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Officer Beko poses with K9 Officer Kristopher Balestro after being sworn in as the department's first comfort dog.
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Great Barrington Police Department Swears in 'Comfort Dog' Officer

By Brittany PolitoiBerkshires Correspondent
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Peggi and David Brogan of reconnect with Beko. The Brogans run Boonefield Labradors and have donated Labs to police departments in the region. Beko was their 13th donated dog.  
GREAT BARRINGTON, Mass. — The Police Department's newest K9 officer is all about the cuddles. 
 
Officer Beko, a four-month old English Labrador, was sworn in on Friday afternoon as the force's first comfort dog. 
 
Police Chief William R. Walsh Jr. led the ceremony, accompanied by Officer Kristopher Balestro, while the guest of honor sat on a plush bed with treats and a bowl of water by his side.  
 
Little Beko is not only the department's first comfort dog but the first K9 of that type in Berkshire County. The pup will work with handler Balestro to support both the Police Department and the town's citizens.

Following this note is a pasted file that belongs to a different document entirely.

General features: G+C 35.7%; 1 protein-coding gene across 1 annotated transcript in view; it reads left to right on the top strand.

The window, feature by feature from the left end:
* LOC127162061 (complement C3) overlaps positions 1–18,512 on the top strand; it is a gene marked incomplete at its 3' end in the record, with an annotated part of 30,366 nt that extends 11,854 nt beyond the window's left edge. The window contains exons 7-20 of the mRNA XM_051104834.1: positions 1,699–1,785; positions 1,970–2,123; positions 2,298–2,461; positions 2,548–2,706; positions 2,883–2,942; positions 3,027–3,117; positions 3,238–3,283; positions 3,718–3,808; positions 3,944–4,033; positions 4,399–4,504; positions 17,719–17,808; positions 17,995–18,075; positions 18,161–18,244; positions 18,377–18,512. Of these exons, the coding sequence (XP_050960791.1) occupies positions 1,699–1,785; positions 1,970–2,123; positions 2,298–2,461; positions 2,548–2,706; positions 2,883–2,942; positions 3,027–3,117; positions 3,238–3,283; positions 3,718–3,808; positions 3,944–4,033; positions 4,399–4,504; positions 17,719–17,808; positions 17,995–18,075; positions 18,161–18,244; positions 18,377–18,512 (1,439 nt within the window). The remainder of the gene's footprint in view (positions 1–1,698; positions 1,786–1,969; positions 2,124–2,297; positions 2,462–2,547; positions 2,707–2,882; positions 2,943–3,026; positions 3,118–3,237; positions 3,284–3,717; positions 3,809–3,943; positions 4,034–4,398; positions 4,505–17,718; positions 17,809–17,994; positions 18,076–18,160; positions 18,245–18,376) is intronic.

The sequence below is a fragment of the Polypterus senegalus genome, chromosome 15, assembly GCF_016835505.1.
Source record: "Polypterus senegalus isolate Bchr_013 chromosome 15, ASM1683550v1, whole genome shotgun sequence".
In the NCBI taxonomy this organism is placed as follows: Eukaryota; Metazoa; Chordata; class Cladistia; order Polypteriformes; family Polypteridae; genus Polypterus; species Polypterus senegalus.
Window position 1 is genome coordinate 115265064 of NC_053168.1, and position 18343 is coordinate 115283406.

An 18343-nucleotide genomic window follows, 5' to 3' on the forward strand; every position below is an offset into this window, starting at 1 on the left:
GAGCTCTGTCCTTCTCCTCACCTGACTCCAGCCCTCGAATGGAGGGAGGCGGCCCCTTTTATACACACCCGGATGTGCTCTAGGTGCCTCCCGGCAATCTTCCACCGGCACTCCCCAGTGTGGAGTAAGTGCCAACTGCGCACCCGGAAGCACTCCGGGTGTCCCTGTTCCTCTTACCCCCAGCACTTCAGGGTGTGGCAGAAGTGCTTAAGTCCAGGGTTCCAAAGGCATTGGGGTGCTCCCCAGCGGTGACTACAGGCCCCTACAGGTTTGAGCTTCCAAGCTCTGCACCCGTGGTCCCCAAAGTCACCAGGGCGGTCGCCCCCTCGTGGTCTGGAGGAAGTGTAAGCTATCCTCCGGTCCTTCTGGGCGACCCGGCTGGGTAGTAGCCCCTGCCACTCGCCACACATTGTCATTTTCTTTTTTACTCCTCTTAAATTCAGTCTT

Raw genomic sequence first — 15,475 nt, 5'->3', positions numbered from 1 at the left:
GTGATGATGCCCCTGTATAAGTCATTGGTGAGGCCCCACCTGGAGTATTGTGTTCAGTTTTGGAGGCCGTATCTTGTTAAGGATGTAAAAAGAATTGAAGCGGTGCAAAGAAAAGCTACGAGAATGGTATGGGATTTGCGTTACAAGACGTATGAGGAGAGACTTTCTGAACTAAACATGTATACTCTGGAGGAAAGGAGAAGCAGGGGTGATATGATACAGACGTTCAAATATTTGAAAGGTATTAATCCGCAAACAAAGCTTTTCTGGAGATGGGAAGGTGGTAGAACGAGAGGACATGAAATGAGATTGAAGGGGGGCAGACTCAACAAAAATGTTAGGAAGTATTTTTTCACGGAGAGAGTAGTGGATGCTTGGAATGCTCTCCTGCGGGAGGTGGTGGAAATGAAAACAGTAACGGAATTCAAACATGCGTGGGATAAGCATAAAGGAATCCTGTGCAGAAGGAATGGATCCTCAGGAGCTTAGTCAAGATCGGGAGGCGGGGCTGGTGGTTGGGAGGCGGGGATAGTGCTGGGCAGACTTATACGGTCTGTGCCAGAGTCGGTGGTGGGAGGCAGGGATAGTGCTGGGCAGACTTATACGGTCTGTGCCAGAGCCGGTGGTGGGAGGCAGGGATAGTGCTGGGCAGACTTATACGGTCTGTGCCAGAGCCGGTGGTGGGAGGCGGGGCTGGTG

The Comfort Dog Program was proposed and organized by Balestro and Sgt. Paul Sorti with the support of Walsh, Sgt. Adam Carlotto, Town Manager Mark Pruhenski, and the Select Board.  
 
"I wanted to make sure that this program really fit our community and our police department," Walsh said. "I found out that it would be a great benefit and fit in perfectly with our community and our Police Department."  
 
Beko's purpose is to provide tension and anxiety relief. He will accompany Balestro on calls that involve domestics with children, senior citizens and other crises, and assist witnesses and victims when they are giving statements. So far, he has done a great job when visiting schools, nursing homes, and hospitals.